Weathering a pandemic during college, however, has helped equip Turbyfill with perspective and creativity. For example, after Pellissippi State’s trip to the Edinburgh Festival Fringe in Scotland was canceled in summer 2020, the Theatre program pivoted to performing radio plays during fall semester.  

“I have continued finding ways to make art during COVID, and I want to do anything I can in the realm of art,” Turbyfill said. “I want to move to New York and see where life takes me.” 


Pellissippi State named a ‘Voter Friendly Campus’ by national nonpartisan organizations

Voter Friendly Campus seal 2021-2022Pellissippi State Community College has been designated a “Voter Friendly Campus” as part of a national initiative led by nonpartisan organizations Fair Elections Center’s Campus Vote Project and NASPA – Student Affairs Administrators in Higher Education. 

The initiative recognizes colleges for planning and implementing practices that encouraged their students to register to vote and to vote in the 2020 elections and in the future. More than 230 campuses in 37 states and Washington, D.C., achieved the designation this year, and it is valid through December 2022. 

Pellissippi State was one of six Tennessee colleges to earn the distinction – and the only community college in the state to do so. The other Voter Friendly Campus designations in Tennessee went to Belmont University, East Tennessee State University, Maryville College, Middle Tennessee State University and Tusculum University. 

“Community and civic engagement is a core value of Pellissippi State,” said Matthew Spraker, director of Student Engagement and Leadership. “The office of Student Engagement and Leadership is committed to educating our students on their role as responsible citizens while providing opportunities to affect change.”  

As part of Pellissippi State’s effort to be designated a Voter Friendly Campus, the college developed an action plan in July 2020 and created a civic engagement coalition. Despite the ongoing COVID-19 pandemic that saw most Pellissippi State students taking classes remotelythe coalition pivoted to online opportunities to encourage informed and active participation in government. 

Pellissippi State never supports or opposes candidates, political parties or political positions. 

One significant accomplishment in 2020 was the implementation of the TurboVote online engagement tool, thanks to a mini-grant from Students Learn Students Vote. TurboVote tracks elections at all levels, guiding users through voter registration and requesting absentee or mail-in ballotsas well as sending text and email reminders about upcoming elections. This proved to be a successful tool for helping Pellissippi State students register to vote, Spraker said.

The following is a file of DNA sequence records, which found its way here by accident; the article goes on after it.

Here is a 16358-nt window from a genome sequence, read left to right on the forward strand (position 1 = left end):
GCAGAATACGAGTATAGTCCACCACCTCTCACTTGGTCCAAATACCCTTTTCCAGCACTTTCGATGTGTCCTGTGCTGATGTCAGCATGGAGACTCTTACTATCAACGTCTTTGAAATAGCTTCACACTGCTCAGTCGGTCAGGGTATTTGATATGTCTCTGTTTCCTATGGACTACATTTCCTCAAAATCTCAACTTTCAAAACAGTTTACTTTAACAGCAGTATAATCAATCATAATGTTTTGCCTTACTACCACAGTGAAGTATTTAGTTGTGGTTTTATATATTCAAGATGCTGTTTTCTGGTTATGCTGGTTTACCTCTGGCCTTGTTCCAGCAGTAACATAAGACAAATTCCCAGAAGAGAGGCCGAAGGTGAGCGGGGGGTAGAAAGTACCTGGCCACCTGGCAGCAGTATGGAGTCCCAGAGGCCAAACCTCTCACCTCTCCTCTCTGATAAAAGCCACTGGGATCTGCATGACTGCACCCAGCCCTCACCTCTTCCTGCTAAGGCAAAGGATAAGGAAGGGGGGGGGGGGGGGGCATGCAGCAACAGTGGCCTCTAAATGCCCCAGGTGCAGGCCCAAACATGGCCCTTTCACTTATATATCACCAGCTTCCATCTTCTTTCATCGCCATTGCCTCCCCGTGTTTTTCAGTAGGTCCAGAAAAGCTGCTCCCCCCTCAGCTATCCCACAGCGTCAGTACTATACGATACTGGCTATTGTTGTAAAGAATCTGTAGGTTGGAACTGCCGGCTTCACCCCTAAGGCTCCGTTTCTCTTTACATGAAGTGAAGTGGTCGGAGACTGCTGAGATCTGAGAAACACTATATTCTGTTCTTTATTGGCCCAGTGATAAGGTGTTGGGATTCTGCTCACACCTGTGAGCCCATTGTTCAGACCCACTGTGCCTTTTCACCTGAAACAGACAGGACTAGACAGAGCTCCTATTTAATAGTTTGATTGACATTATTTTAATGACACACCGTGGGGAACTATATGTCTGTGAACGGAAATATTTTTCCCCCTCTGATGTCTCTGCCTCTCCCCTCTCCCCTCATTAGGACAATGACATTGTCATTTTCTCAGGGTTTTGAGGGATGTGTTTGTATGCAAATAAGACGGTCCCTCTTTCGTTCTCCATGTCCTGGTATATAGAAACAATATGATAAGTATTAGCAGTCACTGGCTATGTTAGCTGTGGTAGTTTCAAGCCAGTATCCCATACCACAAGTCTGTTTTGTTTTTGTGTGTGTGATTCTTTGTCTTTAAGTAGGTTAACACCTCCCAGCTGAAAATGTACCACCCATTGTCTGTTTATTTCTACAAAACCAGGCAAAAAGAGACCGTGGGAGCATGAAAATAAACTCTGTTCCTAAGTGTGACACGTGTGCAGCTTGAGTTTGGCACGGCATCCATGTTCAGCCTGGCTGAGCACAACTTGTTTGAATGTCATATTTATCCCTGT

In addition to a civic engagement webpage on the Pellissippi State website and a robust voter registration campaign on social media, the college also was able to promote voter registration and TurboVote at socially distanced campus events including two drive-in movies and a drive-up car wash. 

Pellissippi State went beyond voter registration information to help educate students about elections as well. For example, the college’s Student Engagement and Leadership office hosted a mock debate and discussion on constructive and critical debating on Zoom, as well as a Beyond the Protests interactive panel discussion about other ways to make a difference. 

For more information about Pellissippi State’s civic engagement and volunteerism efforts, visit more information about Voter Friendly Campus, visit  


Former Pellissippi State president J.L. Goins, wife Martha receive TBR award for philanthropy

Martha and J.L. Goins accept the Chancellor's Award for Excellence in Philanthropy at their Friendsville home on Dec. 11.
Martha and J.L. Goins accept the Chancellor’s Award for Excellence in Philanthropy at their Friendsville home on Dec. 11.

J.L. and Martha Bond Goins were born to parents whose education ended with early elementary school. Neither had the financial support from home to attend college, yet they became lifelong educators who continue to support students during their retirement. 

J.L. Goinsformer president of State Technical Institute at Knoxville — now Pellissippi State Community Collegeand Martha Goins, who worked as a counselor at Oak Ridge High School until her retirement, received the Chancellor’s Award for Excellence in Philanthropy for 2020 at their Friendsville home Dec. 11. 

The award honors individuals, companies and organizations who go “above and beyond” to donate their resources, finances and personal time to a Tennessee Board of Regents institution. 

Pellissippi State President L. Anthony Wise Jr. nominated the Goinses as “career educators with a focused passion for career and technical education.” 

“J.L. and Martha Goins know first-hand the importance of educational access for a family and a community,” Wise said. “Their passion for career and technical education was evident in their working years and has continued to drive their commitments today.” 

J.L. Goins grew up attending Blount County schools, the middle of seven children in a poor family.